A matatu stage is one of the busiest, loudest, most confusing places a stranger to Nairobi can find themselves. Thousands of locals jostle for position in the rush to navigate the city’s notorious rush hour. Endless, numberless vehicles that all look the same pull up in their dozens, young men leaning out of open doors touting for passengers, shouting “Kiambu, Kiambu” or “Githunguri, mzungu?” to the point that catching a lift out of town is amongst the most complicated thing anyone not versed in the daily mayhem of Kenya’s capital can attempt.
Shortly after 8pm last night (24 October), was a different story. The usually crowded Kaka terminus between Race Course and Landies Roads in central Nairobi, where many of my work colleagues change matatus twice a day on their way to and from work, was almost eerily quiet. Camouflaged soldiers lingered, hands on guns, talking quietly amongst themselves. Some Red Cross workers were clearly taking advantage of the chance to catch up, loudly laughing together in a group. Policemen slowly strolled the deserted street, flashing torches into alleyways for probably the umpteenth time that night. A few metres away, security men were redirecting traffic and preventing interested bystanders from entering the terminus-cum-crime scene.
One woman, who appeared to have a little more alcohol inside her than was perhaps clever, managed to penetrate the security, seemingly for little other reason than that the road offered a shortcut to her destination. She walked slowly through the shadows, stumbling a little, before halting as a policemen hollered at her and shone his torch in her face before shining the light on the ground at her feet. Both the lady and those in the vicinity followed the trail of light, which shone on a wide puddle of blood that, in the darkness, resembled little more than collected rainfall or spilt oil. The woman, unperturbed by the red mess that was splashed across her white shoes, staggered away into the night, leaving those of who had seen to observe the only discernible evidence that something terrible had happened at this quite peaceful scene not long earlier.
It was the second grenade attack in Nairobi in less than 24 hours, but the first fatal one. Eyewitness reports described how the grenade was thrown at a full matatu, but bounced off and landed in a crowd of people attempting to enter various vehicles. The grenade exploded as it hit the ground, killing one and injuring thirteen others, mostly below the waist. Conflicting reports have emerged as to the condition of those injured, but at least one man was rushed to theatre in a “critical” condition. With the tarpaulin sheets that serve as a makeshift wall almost totally undamaged, it seems that commuters took the full brunt of the blast. A friend described the immediate aftermath as a “crazy scene”. It came barely 18 hours after a man hurled a grenade into a busy Mwaura’s nightclub on Mfangano Lane, injuring 14 people.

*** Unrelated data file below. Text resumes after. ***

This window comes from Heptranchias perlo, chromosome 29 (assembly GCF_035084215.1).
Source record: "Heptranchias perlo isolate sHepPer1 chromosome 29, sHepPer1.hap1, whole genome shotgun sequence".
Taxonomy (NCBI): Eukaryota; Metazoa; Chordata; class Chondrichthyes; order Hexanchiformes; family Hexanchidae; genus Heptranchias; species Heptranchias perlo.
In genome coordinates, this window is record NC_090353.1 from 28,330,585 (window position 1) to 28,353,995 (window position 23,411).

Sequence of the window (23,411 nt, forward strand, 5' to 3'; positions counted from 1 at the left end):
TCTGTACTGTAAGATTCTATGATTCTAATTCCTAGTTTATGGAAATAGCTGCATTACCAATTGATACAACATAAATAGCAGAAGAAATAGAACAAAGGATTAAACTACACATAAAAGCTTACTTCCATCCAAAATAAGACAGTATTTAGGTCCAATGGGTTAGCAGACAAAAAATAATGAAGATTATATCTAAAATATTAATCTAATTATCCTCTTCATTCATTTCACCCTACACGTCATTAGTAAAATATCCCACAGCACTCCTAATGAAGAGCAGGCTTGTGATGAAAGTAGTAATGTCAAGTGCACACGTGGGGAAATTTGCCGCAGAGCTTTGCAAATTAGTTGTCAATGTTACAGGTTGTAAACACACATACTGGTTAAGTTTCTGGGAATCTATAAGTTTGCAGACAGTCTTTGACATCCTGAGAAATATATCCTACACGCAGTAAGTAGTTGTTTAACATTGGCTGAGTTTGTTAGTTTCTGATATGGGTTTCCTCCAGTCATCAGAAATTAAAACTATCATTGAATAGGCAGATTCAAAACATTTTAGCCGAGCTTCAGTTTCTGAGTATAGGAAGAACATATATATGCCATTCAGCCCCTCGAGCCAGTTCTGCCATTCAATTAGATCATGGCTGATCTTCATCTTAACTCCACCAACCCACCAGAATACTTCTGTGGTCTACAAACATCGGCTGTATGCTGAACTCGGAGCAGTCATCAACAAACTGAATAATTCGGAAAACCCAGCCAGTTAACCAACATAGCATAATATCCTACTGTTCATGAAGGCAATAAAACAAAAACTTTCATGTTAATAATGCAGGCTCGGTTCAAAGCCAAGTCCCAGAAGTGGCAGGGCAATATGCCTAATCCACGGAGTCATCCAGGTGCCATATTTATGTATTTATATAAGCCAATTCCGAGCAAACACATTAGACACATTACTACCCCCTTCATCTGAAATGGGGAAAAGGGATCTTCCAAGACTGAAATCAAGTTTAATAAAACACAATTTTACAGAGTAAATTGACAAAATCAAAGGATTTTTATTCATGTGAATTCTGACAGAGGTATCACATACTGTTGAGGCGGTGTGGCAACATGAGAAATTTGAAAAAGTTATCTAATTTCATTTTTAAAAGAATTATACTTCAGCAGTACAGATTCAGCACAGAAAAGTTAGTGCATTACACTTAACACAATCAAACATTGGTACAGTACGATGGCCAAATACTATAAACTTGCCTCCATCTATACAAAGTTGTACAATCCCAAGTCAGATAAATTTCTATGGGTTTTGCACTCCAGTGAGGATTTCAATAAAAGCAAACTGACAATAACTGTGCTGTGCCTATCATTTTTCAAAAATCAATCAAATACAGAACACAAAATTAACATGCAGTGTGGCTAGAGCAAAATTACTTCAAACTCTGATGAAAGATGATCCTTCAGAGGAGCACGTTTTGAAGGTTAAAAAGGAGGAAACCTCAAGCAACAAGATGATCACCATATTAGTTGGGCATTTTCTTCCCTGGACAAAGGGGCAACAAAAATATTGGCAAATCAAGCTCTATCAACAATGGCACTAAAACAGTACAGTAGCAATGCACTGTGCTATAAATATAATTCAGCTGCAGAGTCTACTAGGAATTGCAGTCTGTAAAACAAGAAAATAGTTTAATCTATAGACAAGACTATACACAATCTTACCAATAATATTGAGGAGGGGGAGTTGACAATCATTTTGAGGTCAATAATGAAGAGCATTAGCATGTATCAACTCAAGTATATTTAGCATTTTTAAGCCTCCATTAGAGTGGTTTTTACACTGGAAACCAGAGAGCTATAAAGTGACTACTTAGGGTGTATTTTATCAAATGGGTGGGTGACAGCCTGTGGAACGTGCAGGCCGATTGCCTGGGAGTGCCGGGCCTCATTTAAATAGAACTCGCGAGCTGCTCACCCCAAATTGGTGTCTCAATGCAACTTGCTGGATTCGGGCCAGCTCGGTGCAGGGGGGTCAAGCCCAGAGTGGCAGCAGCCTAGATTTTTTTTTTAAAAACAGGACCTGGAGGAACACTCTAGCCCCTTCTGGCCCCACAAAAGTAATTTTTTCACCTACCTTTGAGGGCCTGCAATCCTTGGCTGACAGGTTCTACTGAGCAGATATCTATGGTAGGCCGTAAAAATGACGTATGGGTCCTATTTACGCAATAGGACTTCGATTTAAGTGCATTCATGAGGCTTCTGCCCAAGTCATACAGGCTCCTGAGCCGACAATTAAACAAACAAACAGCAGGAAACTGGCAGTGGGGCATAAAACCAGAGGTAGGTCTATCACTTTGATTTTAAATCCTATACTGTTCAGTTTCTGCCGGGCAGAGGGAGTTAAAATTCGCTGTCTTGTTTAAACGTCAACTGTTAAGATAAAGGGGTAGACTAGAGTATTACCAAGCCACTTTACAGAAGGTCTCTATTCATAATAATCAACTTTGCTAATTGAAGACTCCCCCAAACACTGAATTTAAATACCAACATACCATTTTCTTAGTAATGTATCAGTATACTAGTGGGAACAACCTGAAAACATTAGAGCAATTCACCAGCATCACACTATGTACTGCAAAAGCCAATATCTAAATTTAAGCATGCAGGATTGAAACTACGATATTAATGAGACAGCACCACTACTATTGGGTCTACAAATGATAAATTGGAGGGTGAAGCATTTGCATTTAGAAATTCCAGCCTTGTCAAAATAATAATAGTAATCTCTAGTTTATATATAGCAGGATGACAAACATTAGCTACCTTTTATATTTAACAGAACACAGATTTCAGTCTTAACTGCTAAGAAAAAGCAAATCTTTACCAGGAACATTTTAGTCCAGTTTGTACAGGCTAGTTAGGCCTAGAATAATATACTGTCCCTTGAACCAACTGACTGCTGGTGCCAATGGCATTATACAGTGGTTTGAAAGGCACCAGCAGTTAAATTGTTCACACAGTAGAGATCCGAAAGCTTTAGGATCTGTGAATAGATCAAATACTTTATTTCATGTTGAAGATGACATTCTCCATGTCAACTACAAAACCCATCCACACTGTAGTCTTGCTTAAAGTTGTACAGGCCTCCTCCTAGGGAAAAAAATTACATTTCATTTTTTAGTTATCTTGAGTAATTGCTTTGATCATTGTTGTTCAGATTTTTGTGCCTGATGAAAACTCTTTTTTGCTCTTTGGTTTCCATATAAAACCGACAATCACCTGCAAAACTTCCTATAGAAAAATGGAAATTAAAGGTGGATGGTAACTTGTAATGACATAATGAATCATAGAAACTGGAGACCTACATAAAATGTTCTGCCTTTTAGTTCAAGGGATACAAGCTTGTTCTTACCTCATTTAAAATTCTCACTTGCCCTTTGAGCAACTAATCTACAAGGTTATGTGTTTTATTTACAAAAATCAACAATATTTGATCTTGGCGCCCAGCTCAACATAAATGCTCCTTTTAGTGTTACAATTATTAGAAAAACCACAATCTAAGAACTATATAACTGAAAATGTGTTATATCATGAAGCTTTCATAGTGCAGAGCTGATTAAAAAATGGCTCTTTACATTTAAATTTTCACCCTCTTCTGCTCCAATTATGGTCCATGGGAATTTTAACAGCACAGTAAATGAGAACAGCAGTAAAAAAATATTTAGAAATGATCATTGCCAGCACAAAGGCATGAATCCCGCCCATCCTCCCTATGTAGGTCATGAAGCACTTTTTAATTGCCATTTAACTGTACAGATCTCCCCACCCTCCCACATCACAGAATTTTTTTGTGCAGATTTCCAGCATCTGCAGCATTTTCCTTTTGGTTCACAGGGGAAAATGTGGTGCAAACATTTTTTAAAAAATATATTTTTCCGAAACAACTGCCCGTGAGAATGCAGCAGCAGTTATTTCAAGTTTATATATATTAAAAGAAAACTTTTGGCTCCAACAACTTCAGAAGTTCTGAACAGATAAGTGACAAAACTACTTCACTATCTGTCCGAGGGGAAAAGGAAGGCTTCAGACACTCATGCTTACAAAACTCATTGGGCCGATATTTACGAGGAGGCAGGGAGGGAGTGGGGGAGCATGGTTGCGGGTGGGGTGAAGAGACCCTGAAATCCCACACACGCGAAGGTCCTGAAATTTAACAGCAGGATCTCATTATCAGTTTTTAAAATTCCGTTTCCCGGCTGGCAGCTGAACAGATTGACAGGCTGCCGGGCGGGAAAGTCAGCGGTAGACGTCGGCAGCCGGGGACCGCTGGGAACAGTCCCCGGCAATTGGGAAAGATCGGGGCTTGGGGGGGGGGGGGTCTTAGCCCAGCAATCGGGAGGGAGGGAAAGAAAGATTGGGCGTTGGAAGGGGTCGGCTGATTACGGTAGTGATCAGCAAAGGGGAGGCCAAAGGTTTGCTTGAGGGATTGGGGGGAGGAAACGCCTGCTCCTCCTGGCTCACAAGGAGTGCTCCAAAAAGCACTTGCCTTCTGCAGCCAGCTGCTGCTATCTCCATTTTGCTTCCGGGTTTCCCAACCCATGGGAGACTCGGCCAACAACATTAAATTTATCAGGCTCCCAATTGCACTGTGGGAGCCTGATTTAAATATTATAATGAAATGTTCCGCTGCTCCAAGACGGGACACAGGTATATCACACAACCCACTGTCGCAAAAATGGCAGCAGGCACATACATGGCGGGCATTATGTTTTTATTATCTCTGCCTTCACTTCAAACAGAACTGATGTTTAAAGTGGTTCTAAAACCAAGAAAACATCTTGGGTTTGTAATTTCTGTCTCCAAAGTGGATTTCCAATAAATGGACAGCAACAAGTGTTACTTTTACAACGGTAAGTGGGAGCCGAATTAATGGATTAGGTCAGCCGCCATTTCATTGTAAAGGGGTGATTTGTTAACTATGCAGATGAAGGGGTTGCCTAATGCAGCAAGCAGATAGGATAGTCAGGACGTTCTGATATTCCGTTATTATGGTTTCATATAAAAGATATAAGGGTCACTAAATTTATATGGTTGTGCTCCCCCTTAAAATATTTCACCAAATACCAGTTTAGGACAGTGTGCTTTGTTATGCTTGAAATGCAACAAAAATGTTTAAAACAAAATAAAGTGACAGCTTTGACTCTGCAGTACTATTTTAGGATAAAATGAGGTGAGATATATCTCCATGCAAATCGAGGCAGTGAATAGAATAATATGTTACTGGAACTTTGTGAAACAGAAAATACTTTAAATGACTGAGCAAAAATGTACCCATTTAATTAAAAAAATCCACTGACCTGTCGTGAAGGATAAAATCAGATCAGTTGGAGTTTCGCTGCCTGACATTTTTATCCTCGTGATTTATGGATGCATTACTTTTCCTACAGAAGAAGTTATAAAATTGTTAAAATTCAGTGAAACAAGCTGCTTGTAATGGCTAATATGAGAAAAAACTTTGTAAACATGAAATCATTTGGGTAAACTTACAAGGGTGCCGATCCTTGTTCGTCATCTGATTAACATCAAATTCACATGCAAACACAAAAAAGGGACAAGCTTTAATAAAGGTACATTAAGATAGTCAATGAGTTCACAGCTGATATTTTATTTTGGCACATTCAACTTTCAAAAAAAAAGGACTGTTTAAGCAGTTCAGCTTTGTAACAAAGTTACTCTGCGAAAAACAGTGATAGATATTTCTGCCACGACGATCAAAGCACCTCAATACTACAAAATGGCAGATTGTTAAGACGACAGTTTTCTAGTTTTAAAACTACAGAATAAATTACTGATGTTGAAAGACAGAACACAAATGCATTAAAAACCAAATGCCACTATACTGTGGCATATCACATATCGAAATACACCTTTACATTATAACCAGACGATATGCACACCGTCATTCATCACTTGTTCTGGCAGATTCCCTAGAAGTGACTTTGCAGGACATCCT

It is only three weeks since I took a drink in Mwaura’s, a very local venue visited by working class Kenyans on account of its cheap alcohol. The place was little more than a dive, a rundown crevasse in the wall where ordinary Kenyans drank and socialised. And that is the theme of these attacks thus far. Though the US embassy warned three days ago that they had “credible” information that bars and shopping malls frequented by westerners could be targeted, the sites of the two grenades have been soft targets used by local Kenyans on a regular basis. While security has been stepped up in the more upmarket venues – security measures were intense for those entering the expensive Sankara hotel in Sarit last night, while armed guards have appeared at Village Market and Westgate shopping malls – it is almost impossible to adequately police local bars and busy matatu stages. While concerned expatriates have been able to hide behind metal detectors and armed security guards, local people going about their local business now fear for their lives.
This effect was to be seen this morning, with fewer than normal making it into work on time or at all, presumably fearing a repeat performance. Nairobi is on high alert, and the fear is there for all to see. In the wake of Kenyan troops entering neighbouring Somalia last week, a military plane was spotted in the skies of Nairobi drawing a banner declaring: “Defending Kenya”. But what has become clear is that, though the police and Red Cross were on the scene with extraordinary speed last night, there is no protecting Nairobi’s people when the perpetrators of this terror seem content to strike anywhere at any time. Shopping malls and high-end bars and restaurants can up their security, but preventing Nairobi’s bustling streets, markets and transport hubs from grenade attacks is a job bordering on the impossible. These are soft targets, and the relatively small period of time between attacks suggest those responsible are going for maximum impact.